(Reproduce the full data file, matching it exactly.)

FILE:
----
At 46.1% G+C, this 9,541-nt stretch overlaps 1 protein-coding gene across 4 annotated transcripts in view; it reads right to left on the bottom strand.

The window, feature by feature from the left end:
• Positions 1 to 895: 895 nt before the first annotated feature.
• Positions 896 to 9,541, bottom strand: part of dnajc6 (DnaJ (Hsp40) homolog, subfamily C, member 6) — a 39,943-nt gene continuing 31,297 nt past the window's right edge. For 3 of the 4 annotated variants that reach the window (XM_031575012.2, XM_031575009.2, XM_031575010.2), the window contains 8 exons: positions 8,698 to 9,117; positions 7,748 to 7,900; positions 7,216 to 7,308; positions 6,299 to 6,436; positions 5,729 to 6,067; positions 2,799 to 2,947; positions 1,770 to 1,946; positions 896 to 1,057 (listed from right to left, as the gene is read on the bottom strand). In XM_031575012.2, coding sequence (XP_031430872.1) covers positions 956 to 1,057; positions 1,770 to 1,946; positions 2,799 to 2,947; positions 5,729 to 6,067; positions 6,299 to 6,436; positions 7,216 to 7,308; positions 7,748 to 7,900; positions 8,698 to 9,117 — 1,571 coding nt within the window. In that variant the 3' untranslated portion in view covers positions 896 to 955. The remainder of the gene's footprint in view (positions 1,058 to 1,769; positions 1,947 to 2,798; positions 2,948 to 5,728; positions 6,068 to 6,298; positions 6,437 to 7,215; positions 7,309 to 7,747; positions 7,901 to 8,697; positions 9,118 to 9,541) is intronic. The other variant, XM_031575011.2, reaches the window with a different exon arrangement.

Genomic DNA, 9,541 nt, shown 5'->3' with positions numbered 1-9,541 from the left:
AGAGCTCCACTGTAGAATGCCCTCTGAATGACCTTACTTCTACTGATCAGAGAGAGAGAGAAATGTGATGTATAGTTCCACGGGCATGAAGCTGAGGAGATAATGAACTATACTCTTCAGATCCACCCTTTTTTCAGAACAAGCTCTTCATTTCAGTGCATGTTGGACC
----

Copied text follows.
At 46.1% G+C, this 9,541-nt stretch overlaps 1 protein-coding gene across 4 annotated transcripts in view; it reads right to left on the bottom strand.

The window, feature by feature from the left end:
• Positions 1 to 895: 895 nt before the first annotated feature.
• Positions 896 to 9,541, bottom strand: part of dnajc6 (DnaJ (Hsp40) homolog, subfamily C, member 6) — a 39,943-nt gene continuing 31,297 nt past the window's right edge. For 3 of the 4 annotated variants that reach the window (XM_031575012.2, XM_031575009.2, XM_031575010.2), the window contains 8 exons: positions 8,698 to 9,117; positions 7,748 to 7,900; positions 7,216 to 7,308; positions 6,299 to 6,436; positions 5,729 to 6,067; positions 2,799 to 2,947; positions 1,770 to 1,946; positions 896 to 1,057 (listed from right to left, as the gene is read on the bottom strand). In XM_031575012.2, coding sequence (XP_031430872.1) covers positions 956 to 1,057; positions 1,770 to 1,946; positions 2,799 to 2,947; positions 5,729 to 6,067; positions 6,299 to 6,436; positions 7,216 to 7,308; positions 7,748 to 7,900; positions 8,698 to 9,117 — 1,571 coding nt within the window. In that variant the 3' untranslated portion in view covers positions 896 to 955. The remainder of the gene's footprint in view (positions 1,058 to 1,769; positions 1,947 to 2,798; positions 2,948 to 5,728; positions 6,068 to 6,298; positions 6,437 to 7,215; positions 7,309 to 7,747; positions 7,901 to 8,697; positions 9,118 to 9,541) is intronic. The other variant, XM_031575011.2, reaches the window with a different exon arrangement.

Genomic DNA, 9,541 nt, shown 5'->3' with positions numbered 1-9,541 from the left:
AGAGCTCCACTGTAGAATGCCCTCTGAATGACCTTACTTCTACTGATCAGAGAGAGAGAGAAATGTGATGTATAGTTCCACGGGCATGAAGCTGAGGAGATAATGAACTATACTCTTCAGATCCACCCTTTTTTCAGAACAAGCTCTTCATTTCAGTGCATGTTGGACC